Reflection for Today ▶️ ⏹️

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And Elisha prayed, and said, Lord, I pray thee, open his eyes, that he may see. And the Lord opened the eyes of the young man; and he saw: and, behold, the mountain was full of horses and chariots of fire round about Elisha. And when they came down to him, Elisha prayed unto the Lord, and said, Smite this people, I pray thee, with blindness. And he smote them with blindness according to the word of Elisha.
2 Kings 6:17-18

This episode is all about sight, or more accurately perception—and balance. Elisha's servant was blind to hope, and was given sight. His eyes were opened to possibilities. The Syrians, arriving in their arrogance and assuming to know the outcome of their mission were struck blind, causing them to rely on another (Elisha) to guide them. God gives faith to the fearful, and to the arrogant he gives humility. This way the tables are turned and the inevitable outcome is undermined. Elisha and his servant are two, the army many, yet it is the two that have the courage of faith and can lead the many to salvation.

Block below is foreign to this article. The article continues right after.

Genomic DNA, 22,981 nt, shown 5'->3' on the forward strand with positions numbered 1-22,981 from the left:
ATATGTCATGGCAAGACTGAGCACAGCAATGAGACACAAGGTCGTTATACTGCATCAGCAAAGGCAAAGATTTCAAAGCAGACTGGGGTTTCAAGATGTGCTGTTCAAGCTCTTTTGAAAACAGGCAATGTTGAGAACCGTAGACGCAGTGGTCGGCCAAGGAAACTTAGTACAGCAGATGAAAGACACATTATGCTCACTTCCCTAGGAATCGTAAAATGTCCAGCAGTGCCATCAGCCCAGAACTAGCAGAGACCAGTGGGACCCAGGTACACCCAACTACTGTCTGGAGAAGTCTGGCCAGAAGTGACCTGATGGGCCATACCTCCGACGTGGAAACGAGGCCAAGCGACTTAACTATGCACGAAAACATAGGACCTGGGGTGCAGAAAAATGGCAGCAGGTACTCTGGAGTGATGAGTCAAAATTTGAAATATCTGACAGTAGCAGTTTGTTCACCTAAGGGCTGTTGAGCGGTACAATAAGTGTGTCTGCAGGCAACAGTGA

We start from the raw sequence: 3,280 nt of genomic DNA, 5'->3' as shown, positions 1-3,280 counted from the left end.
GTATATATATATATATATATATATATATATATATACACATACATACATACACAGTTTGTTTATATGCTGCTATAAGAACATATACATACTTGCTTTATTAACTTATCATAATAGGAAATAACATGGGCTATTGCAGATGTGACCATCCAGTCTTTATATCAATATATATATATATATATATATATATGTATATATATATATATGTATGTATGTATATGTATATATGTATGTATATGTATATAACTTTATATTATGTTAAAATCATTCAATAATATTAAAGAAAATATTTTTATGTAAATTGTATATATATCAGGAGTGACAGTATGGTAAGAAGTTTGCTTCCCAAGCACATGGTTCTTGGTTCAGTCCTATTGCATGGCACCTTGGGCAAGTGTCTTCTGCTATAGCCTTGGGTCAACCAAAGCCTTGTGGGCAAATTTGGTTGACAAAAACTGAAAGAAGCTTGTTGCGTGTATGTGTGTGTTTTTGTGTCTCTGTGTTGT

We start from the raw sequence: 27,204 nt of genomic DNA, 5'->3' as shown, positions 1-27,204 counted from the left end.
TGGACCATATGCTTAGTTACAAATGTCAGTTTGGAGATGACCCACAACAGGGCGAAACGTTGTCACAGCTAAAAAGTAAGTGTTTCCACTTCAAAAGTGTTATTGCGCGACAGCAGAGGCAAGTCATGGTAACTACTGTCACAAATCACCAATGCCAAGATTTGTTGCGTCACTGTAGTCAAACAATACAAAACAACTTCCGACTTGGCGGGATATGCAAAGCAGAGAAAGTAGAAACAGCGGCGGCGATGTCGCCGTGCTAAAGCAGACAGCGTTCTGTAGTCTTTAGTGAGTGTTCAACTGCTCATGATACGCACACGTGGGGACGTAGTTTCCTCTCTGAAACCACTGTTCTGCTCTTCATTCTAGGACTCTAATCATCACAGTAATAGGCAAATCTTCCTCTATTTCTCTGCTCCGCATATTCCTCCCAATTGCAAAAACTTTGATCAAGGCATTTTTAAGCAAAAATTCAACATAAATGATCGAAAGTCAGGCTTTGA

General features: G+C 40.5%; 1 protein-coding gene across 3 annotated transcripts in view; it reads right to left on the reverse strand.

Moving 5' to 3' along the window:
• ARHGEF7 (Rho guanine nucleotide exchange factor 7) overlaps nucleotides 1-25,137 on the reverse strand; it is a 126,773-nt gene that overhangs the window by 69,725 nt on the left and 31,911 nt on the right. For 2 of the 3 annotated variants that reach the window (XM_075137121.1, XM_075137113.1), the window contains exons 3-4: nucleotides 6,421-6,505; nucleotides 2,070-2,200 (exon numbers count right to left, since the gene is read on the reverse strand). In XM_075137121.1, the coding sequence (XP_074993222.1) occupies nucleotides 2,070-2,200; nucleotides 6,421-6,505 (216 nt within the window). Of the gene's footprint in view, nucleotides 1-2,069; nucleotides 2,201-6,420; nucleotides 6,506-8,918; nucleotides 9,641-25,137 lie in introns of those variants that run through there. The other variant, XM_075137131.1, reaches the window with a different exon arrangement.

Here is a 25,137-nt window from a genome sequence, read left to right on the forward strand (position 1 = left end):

Salvation in this story is represented by the feast the king serves to his captives, and their release back to their own people. The soldiers fully expect to be put to death once they find themselves inside the city walls of Samaria, but again events take a surprising turn for them. Full of arrogance they were made humble, and full of fear they were granted salvation.

Sight is used as a metaphor for faith many times in the Bible, perhaps most famously in the story of Jesus healing the blind beggar Bartimaeus, who on Jesus's word immediately received his sight, and followed Jesus in the way.1 There is nothing in the story of Elisha and the Syrians to indicate that they changed their faith following their release, but it seems their hearts were changed, and their opinion of their enemy recalibrated. A few verses on we read, So the bands from Aram stopped raiding Israel's territory.2

1 Mark 10:46-52
2 2 Kings 6:23